The pad nitride layer 62 and resist layer 64 vertically mask underlying regions of the vertical memory cells 12 from the implanted silicon ions 70. In particular, the implanted silicon ions 70 do not penetrate or traverse the vertical gate 34 of the access device 22 of each adjacent memory cell 12, thus avoiding damage to the access device 22. The sidewall spacers 54 and a portion of the gap fill layer 56 exposed by the body contact opening 68 roughly define a lateral mask that sets the lateral boundaries of the SRO region 72. As a result, the lateral boundaries of the SRO region 72 coincide approximately with the now-open area formerly occupied by the removed portion of the passing word line 50, if lateral range straggle of the implanted silicon ions 70 is disregarded. This lateral masking self-aligns the implanted silicon ions 70 with the BOX layer 18 to enter only the SRO region 72 between the pair of adjacent memory cells 12. Portions of the BOX layer 18 that isolate the access device 22 from the storage capacitor 20 are unaffected by the implantation of silicon ions 70.

The kinetic energy of the implanted silicon ions 70 is adjusted to deliver the peak concentration in the resulting depth profile centered approximately within the thickness of the BOX layer 18 (i.e., near the mid-plane of the BOX layer 18). In order to provide the SRO region 72 with a suitable resistance, a suitable dose of implanted silicon ions 70 may range from about 11013 to about 11016 cm−2. The kinetic energy of the implanted silicon ions 70 may range from about 50 keV to about 1000 keV (i.e., 1 MeV). The selection of a kinetic energy is contingent upon, among other parameters, the thickness and composition of the various layers in the layered structure (i.e., the array top insulator 44, the SOI body 16, and the BOX layer 18) that the ion trajectories traverse. Typically, the kinetic energy is selected such that the end-of-range tail of the depth profile for the implanted silicon ions 70 does not extend into the semiconductor substrate 14. Due to the vertical extent of the depth profile, a leading tail in the depth profile of the implanted silicon ions 70 will stop within the array top insulator 44 and the SOI body 16. However, the silicon concentration in this leading tail is significantly less than the concentration within the BOX layer 18 forming the SRO region 72.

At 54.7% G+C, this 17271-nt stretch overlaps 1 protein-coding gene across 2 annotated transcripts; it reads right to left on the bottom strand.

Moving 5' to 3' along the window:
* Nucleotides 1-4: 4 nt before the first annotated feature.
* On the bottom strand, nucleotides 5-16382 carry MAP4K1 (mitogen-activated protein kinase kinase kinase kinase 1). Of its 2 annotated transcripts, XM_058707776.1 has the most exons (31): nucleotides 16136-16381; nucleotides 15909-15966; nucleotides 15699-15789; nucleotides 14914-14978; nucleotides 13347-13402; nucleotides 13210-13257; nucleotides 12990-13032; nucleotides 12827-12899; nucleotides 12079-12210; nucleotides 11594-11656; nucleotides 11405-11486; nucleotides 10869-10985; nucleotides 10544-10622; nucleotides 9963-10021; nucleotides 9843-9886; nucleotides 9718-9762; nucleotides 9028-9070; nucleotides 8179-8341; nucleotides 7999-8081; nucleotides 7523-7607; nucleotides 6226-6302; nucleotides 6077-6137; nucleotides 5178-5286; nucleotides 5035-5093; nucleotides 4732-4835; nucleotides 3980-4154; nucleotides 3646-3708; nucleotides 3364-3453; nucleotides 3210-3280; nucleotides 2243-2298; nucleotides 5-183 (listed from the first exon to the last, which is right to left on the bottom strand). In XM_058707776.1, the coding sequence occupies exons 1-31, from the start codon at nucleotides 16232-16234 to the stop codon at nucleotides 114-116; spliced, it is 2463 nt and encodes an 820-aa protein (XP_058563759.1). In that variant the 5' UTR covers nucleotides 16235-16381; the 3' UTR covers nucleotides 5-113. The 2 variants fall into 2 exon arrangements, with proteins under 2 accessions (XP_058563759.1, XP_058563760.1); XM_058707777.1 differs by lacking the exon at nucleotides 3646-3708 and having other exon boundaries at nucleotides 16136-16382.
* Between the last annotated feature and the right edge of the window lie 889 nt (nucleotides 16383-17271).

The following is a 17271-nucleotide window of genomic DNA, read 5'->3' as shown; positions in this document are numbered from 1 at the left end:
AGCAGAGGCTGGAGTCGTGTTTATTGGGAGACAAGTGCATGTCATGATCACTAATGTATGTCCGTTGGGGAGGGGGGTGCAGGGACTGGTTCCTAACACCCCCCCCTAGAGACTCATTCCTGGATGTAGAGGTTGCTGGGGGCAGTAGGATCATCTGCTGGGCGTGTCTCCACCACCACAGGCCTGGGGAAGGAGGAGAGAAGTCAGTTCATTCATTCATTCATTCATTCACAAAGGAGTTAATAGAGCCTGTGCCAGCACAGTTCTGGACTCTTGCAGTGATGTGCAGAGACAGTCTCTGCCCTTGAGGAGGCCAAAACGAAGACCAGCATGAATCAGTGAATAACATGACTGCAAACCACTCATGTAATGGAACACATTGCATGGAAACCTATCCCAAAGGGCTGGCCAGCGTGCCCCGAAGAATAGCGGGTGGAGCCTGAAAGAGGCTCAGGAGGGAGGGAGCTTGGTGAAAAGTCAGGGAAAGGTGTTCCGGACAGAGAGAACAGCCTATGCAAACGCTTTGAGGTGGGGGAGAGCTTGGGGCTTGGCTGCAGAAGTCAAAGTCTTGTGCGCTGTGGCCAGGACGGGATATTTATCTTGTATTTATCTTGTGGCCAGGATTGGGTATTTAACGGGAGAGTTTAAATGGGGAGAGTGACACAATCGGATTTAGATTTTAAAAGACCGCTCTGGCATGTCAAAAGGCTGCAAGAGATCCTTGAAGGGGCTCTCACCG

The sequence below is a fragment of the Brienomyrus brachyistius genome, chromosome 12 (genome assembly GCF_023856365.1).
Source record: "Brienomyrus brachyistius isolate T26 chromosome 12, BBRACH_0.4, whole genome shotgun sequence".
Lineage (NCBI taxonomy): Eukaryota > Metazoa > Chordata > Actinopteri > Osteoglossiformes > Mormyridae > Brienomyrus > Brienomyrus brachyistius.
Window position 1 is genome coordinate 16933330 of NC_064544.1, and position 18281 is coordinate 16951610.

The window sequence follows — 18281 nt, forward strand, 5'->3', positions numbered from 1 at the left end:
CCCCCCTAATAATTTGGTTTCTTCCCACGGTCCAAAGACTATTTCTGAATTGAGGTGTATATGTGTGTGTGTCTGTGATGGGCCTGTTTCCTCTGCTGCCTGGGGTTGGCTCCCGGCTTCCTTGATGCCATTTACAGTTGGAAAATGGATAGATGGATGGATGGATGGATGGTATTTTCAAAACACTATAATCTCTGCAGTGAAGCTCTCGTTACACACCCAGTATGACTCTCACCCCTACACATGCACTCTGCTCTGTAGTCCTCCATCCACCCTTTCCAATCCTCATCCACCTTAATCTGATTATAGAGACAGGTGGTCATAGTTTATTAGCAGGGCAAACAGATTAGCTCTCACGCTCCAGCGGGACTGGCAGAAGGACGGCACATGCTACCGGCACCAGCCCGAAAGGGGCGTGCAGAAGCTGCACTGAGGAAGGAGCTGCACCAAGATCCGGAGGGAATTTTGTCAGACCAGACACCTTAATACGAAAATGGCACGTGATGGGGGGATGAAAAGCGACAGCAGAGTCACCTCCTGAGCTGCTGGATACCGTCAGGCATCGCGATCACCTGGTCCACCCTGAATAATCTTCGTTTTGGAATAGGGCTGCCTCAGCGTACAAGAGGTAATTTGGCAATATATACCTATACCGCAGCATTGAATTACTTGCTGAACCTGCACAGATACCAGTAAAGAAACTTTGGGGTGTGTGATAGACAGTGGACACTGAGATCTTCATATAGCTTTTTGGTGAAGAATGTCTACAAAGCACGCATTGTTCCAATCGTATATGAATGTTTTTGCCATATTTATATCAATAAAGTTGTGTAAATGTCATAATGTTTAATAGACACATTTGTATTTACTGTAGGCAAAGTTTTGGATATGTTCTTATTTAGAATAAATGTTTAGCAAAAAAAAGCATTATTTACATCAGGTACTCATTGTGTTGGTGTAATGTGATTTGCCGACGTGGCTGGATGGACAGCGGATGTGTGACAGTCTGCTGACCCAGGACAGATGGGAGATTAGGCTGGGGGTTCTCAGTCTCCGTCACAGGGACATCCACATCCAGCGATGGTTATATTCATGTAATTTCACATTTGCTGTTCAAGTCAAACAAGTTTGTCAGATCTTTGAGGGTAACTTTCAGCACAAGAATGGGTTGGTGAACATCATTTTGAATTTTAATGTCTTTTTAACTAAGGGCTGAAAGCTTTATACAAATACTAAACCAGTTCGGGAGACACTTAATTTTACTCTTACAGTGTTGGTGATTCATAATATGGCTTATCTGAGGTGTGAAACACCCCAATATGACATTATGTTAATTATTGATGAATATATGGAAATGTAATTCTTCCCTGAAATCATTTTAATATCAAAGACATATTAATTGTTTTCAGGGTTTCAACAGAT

As is apparent to a person ordinarily skilled in the art, a series of several relatively low dose implantations may be substituted for a single implantation of a higher implantation dose and/or a series of implantations at different kinetic energies (i.e., different ranges) may be substituted for a single implantation at one kinetic energy. In particular, sequential implantations at different kinetic energies and different doses may be required to establish an implanted depth profile of silicon in the SRO region 72 that extends substantially across or through the thickness of the BOX layer 18. Typically, the SRO region 72 bridges the entire thickness of the BOX layer 18.

The resulting stoichiometry of the BOX layer 18 in the SRO region 72 is enriched in silicon due to the introduction of excess silicon atoms by ion implantation. The enrichment may vary across the thickness of the BOX layer 18 due to the graded depth profile of silicon atoms. For example, the SRO region 72 may include about one (1) at. % to about six (6) at. % of silicon in excess of the initial SiOx stoichiometry of the BOX layer 18, which is understood to still exist in regions of the BOX layer 18 near the SRO region 72 that are substantially unaffected by the implantation. The silicon-rich stoichiometry of the SRO region 72 makes the BOX layer 18 between the SOI body 16 and the semiconductor substrate 14 locally leaky across the SRO region 72.

An optional thermal treatment may be performed at a substrate temperature in the range from about 700 C. to about 1050 C. to anneal any implantation damage in the SOI body 16 and/or to improve the conductivity of the SRO region 72. The thermal treatment may be performed in either an inert or vacuum environment, where an inert environment may comprise, for example, an atmosphere of helium (He), argon (Ar), or nitrogen (N2).

The invention contemplates that, in the event that the dielectric layer represented by BOX layer 18 comprises a dielectric material other than SiOx, the implanted species creating the SRO region 72 may depart from the exemplary silicon ions 70, as described herein, and may be selected accordingly to provide the local non-stoichiometry that supplies the leaky body contact between the SOI body 16 and the semiconductor substrate 14. The implanted species may or may not be an elemental component of the constituent dielectric material of BOX layer 18. For example, the implanted species may be germanium (Ge) if the BOX layer 18 is silicon oxide.